Four entries from NIEHS won Green Champions Awards in the Department of Health and Human Services (HHS) annual contest for sustainability projects. The four groups continued a run of recognition for NIEHS in eight of the ten years the awards have been presented.
“NIEHS research clearly demonstrates that our bodies respond in intricate ways to the environments we spend our time in,” said NIEHS and National Toxicology Program Director Linda Birnbaum, Ph.D. “Accordingly, this institute sets a priority on conducting our operations with the utmost regard for effects on the environment. These awards are a fitting recognition for the folks here who walk the talk.”
The awards came in four separate categories, and each was for a group of people who worked collaboratively.
Sustainable Design and Facilities
A team from NIEHS and the National Institutes of Health (NIH) Office of Research Facilities (ORF) completed design and construction of the first HHS Net-Zero Energy facility. The name means that it is designed to annually produce more renewable energy than it uses.
The NIH NIEHS Net-Zero Energy Warehouse team included Victor Stancil, Kyle Askins, Greg Holland, Debi Del Corral, Amanda Thompson, Dan Cushing, Mitch Williams, Bill Blair, Chris Long, and Daniel Burk. The project design achieved more than 85 percent reduction in energy used compared with similar facilities. Roof-mounted solar panels provide enough power to offset demand.
The facility was complete and occupied in late July 2017. From August to December, the facility exceeded its goals by producing 77,500 kilowatt-hours of clean renewable solar energy and using less than 71,500 kilowatt-hours-equivalent of total energy.
Environmental stewardship was the name of the game when Kim Jones, Rick Weaver, April Byrd, and Ron Faison, who are staff and contractors in the NIEHS Office of Management Administrative Services and Analysis Branch (ASAB), prepared for a move to the new warehouse by conducting the NIH Sustainable Warehouse Cleanout Project.
When NIEHS opened the warehouse, personnel from two other warehouses were consolidated and relocated in a complicated move that involved clearing out a leased warehouse.
The team’s efforts diverted 214,020 pounds of material from landfills through recycling, which provided source material for new products and thus saved natural resources.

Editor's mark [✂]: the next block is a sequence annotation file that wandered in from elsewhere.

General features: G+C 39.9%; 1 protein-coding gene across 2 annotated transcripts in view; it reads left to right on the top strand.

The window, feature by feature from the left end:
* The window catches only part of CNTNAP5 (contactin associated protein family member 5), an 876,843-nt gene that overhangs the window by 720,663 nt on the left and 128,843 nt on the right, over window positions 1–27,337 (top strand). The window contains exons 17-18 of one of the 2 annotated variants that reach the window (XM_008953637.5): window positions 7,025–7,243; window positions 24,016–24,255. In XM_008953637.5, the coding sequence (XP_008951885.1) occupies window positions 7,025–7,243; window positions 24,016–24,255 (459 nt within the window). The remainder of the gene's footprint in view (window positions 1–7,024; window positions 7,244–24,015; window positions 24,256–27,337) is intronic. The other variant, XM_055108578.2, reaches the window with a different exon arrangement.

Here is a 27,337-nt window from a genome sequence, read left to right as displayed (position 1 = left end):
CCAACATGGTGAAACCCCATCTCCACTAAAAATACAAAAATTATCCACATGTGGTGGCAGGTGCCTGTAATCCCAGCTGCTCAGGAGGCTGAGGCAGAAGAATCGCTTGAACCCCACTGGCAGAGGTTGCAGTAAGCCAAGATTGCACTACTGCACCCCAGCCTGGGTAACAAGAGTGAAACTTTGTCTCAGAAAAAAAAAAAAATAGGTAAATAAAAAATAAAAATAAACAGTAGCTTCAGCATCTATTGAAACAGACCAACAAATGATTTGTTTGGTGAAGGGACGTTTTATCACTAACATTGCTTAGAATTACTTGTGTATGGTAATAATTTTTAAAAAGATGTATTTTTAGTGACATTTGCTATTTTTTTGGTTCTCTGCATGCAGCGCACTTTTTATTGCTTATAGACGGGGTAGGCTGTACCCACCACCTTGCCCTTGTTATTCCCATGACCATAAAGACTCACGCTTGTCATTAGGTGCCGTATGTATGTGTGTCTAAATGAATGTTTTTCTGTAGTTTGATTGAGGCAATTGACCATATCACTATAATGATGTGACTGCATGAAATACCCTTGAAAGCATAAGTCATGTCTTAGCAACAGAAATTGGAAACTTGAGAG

- 20,400 pounds of old periodicals.
- 185,000 pounds of furniture and plastic items.
- Two batteries from an old forklift, weighing 600 pounds.
- 5,520 pounds of confidential paper.
- One 2,500-pound tiger lift, which is a motorized vehicle with a platform that can be raised up.
Green Hero Video
The NIEHS Campus Pollinator Program Team, including Bill Willis, Bill Steinmetz, Brian Harris, Paul Poliachik, Paul Johnson, Jeff Taylor, and John McLamb, was named a Sustainability Hero for the video (see sidebar) describing its work to promote a pollinator habitat. The video is on the popular NIEHS Kids Environment Kids Health website.
“The effect of environmental influences on human health is related to our willingness to understand, support, and protect the ecosystem in which we live,” said Willis, a biologist in the NIEHS Health and Safety Branch.
The NIEHS Pollinator Program expands the pollinator habitat on campus in several ways.
- Provides nesting areas for birds, bats, and other pollinators, in partnership with the North Carolina Wildlife Federation.
- Conserves transitional vegetation zones along forest edges and preserves native habitat.
- Creates a butterfly garden with abundant milkweed for monarch caterpillars and butterflies.
- Strategic placement of sites for cavity nesting bees.
- Hosts honeybee hives for a citizen-science project by the U.S. Environmental Protection Agency, which shares the campus.
NIH ORF and NIEHS collaborated on projects that exemplify support for environmentally responsible sustainability and energy efficiency goals. The Changing the Way We Think about Environmentally Sustainable Campus Design team included Debi Del Corral, Mitch Williams, Amanda Thompson, Don Jackowski, Victor Stancil, Kyle Hawkins, Allison Karver, Matt Hunt, Greg Holland, and Chris Long.
This new way of thinking means that each project on the NIEHS campus is reviewed for potential environmental impacts and efficiency opportunities. For example, activities such as reclaiming water in the central plant, replacing roadway asphalt, and planning the Computational Science Building include water conservation and reuse, energy conservation, and reduction and recycling efforts to decrease solid waste and potential release of pollutants.
“We live the NIEHS environmental health mission in our campus facilities and operations,” said Long, who serves as the NIEHS executive officer. “We hope to inspire others with our ideas and stories of success.”